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A Simplistic Narrative Which Makes Excuses For Neoliberalism
on March 31, 2012
As the neoliberal, "free market" model which became the global craze of the 1990s now stands sick with disease in a wasteland of economic chaos and financial meltdowns, the prophets of the market are scrambling to make excuses for their miscalculations while condemning anyone who decides to take a different course. Years before the 2008 collapse Latin America had already experienced the disastrous aftershocks of neoliberal "reforms," the most glaring case being the Argentine catastrophe of 2001 so well documented in Naomi Klein's documentary "The Take." The Hugo Chavez government in Venezuela has stood out as the most radical, revolutionary rejection of the old models in South America, proclaiming a vision of socialism for the 21st century which dumps old, decayed Stalinist trends and attempts to rediscover thinkers like Rosa Luxemburg. Javier Corrales and Michael Penfold's "Dragon In The Tropics" is the latest attempt by status quo writers to both make excuses for a failed model and to offer a simplistic, reassuring explanation for the rise of Chavez. It pales in comparison to the excellent works of scholarship like "Changing Venezuela By Taking Power" by Gregory Wilpert and "Pirates Of The Caribbean" by Tariq Ali, two books you should most certainly read instead of this shallow attempt at political analysis.
Corrales and Penfold really do see Chavez as some sort of dragon emerging out of the southern jungle lands, a fiery-tongued fluke who took advantage of the lack of checks and balances within the Venezuelan system. It is no secret that indeed Venezuela, like most of Latin America and especially neighboring Colombia, has suffered from deep corruption and a lack of oversight, but in this book it is simply a convenient excuse used to propogate the illusion that Chavez is some sort of old-school caudillo. Like most baffled neoliberals, the authors try to claim that ultra-capitalist reforms aren't bad, they simply weren't applied the right way or were themselves the victims of Venezuela's corrupt system. Of course the authors shy away from explaining why most of South America has suffered the same ills and why left-wing, populist leaderships in diverse forms have taken power in almost every Southern Cone country. In the late 80s and early 90s neoliberal economic reforms produced mass unemployment, a massive spike in fuel prices and eventually riots, what smashes the authors' thesis is the current reality in which the exact same reforms are producing the exact same results in advanced, disciplined Europe. The streets have even burned in London and the cradle of democracy, Greece, could soon produce a revolutionary eruption even greater than what is being seen in Venezuela today. Of course Corrales and Penfold would invent some other excuse, claiming reforms were simply not handled well even in Thatcher's old hunting grounds.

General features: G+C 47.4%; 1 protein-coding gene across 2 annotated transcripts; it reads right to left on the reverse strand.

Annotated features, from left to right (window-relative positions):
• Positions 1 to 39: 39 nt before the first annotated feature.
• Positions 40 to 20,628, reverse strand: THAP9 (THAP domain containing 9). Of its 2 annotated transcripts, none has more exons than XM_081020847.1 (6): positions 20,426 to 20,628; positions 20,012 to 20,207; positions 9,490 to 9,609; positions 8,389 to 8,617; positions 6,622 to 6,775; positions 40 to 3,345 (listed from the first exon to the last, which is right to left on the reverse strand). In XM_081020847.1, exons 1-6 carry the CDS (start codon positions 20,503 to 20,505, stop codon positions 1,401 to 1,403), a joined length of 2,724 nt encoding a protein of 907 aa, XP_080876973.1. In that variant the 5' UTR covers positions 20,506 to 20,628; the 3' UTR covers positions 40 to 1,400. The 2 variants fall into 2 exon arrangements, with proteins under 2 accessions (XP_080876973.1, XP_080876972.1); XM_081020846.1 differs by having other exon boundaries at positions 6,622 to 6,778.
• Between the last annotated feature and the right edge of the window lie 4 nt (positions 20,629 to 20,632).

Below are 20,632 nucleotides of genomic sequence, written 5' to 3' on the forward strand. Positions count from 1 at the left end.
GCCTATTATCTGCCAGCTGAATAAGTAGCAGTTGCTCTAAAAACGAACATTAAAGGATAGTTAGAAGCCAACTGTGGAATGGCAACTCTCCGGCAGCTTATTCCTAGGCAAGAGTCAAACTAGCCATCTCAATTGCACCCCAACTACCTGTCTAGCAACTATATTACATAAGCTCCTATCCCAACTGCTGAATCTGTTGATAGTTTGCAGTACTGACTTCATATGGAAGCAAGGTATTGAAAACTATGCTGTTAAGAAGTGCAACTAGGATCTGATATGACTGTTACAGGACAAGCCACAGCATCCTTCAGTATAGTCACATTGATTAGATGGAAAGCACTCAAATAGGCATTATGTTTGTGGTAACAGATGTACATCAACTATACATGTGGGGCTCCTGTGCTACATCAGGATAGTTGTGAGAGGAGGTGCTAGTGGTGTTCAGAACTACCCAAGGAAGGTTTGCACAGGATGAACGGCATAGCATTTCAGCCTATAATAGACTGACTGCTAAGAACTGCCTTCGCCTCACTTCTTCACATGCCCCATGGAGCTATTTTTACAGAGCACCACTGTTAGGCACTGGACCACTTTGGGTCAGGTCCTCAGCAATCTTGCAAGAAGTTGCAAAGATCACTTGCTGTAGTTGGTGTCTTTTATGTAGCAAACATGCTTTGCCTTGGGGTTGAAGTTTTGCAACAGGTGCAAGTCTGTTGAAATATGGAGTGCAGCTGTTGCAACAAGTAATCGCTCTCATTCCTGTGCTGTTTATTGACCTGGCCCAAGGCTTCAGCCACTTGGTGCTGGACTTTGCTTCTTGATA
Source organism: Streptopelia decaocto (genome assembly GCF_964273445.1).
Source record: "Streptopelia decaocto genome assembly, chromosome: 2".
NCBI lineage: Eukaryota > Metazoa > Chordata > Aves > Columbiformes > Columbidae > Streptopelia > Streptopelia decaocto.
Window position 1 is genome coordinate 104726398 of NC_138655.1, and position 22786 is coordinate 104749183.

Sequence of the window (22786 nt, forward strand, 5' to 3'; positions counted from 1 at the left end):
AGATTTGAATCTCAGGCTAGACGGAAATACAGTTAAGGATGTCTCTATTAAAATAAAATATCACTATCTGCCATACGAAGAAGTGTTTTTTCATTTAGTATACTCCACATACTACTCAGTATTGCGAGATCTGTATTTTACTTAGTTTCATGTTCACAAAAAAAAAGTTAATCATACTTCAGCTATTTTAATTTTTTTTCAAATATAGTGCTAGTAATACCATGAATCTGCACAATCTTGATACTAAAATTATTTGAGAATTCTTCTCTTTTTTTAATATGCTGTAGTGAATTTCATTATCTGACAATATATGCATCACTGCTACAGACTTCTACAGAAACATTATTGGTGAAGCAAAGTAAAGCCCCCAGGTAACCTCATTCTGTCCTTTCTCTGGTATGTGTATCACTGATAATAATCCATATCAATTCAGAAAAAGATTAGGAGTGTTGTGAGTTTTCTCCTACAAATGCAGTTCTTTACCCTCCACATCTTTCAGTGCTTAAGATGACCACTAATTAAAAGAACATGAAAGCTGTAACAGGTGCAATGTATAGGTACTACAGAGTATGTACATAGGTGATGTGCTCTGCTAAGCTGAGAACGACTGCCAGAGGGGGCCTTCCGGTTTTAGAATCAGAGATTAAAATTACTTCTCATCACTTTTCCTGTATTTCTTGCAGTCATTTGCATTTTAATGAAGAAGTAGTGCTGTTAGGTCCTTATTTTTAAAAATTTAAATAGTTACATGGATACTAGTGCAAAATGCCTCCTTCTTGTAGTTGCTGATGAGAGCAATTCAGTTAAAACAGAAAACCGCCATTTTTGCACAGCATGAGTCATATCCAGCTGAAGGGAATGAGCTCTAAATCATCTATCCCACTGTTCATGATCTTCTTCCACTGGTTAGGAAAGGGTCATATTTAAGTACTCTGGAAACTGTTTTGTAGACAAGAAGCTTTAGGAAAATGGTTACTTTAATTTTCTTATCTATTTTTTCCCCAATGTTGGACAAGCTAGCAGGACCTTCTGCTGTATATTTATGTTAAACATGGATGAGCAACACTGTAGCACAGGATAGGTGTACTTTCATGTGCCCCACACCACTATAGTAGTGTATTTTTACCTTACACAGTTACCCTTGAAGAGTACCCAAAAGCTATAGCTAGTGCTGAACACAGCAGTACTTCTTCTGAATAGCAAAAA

Astoundingly enough, Corrales and Penfold claim that TOO MUCH power was centralized precisely in the era when DECENTRALIZATION of economic policy was producing mass chaos, if the neoliberal era was too centralized for these gentlemen, then one wonders exactly how much cutting and slashing they see as acceptable for a modern society. One need only to take a stroll through today's Athens and taste the despair to see the future the authors envision for Caracas. For Corrales and Penfold the Chavez government's control over oil resources and the use of those resources for social programs is a negative development. According to their religion of the golden calf, it's best for the majority working class and poor to depend on charity and slave away like drones, this is progress while mutual aid is a perversion.
One of the great claims of the right-wing and radical capitalists is that Venezuela has become a dictatorship, sure they have elections, but according to Corrales and Penfold it's all fine but we still shouldn't give Venezuela a pass because their economic model is different. This is indeed a curious point of view considering Venezuela's parliament is almost evenly split between Chavez's PSUV party and the right-wing opposition. The current opposition candidate Capriles Radonski comes from a family which owns some of the biggest TV, newspaper and even cinema outlets in the country, but somehow Chavez has centralized and taken over too much. The authors claim Venezuela's current system is "semi-authoritarian," a bizarre play of words which theoretically could be applied to any state or institution, not least the IMF and World Bank. And Chavez's critics cannot explain why they remain silent over the nations which do continue to implement neoliberal economics, such as Honduras and Colombia, where the region's worst human rights abuses take place (do a quick search of how many activists and journalists have been assassinated in Honduras since the 2009 military coup).
"Dragon In The Tropics" is not as insane as other anti-Chavez books which accuse the man of nearly every ill in the Western hemisphere, spinning plots straight out of a James Bond film, instead it is not even so much about Chavez as it is about justifying a failed economic model and immunizing you from any alternatives being offered. It is a book that cannot survive against the rising tides of a changing world. For those who want some more detailed, clear-headed analysis I again recommend "Changing Venezuela By Taking Power" by Gregory Wilpert, "Pirates Of The Caribbean" by Tariq Ali, "The Chavez Code" by Eva Golinger and "Hugo" by Bart Jones.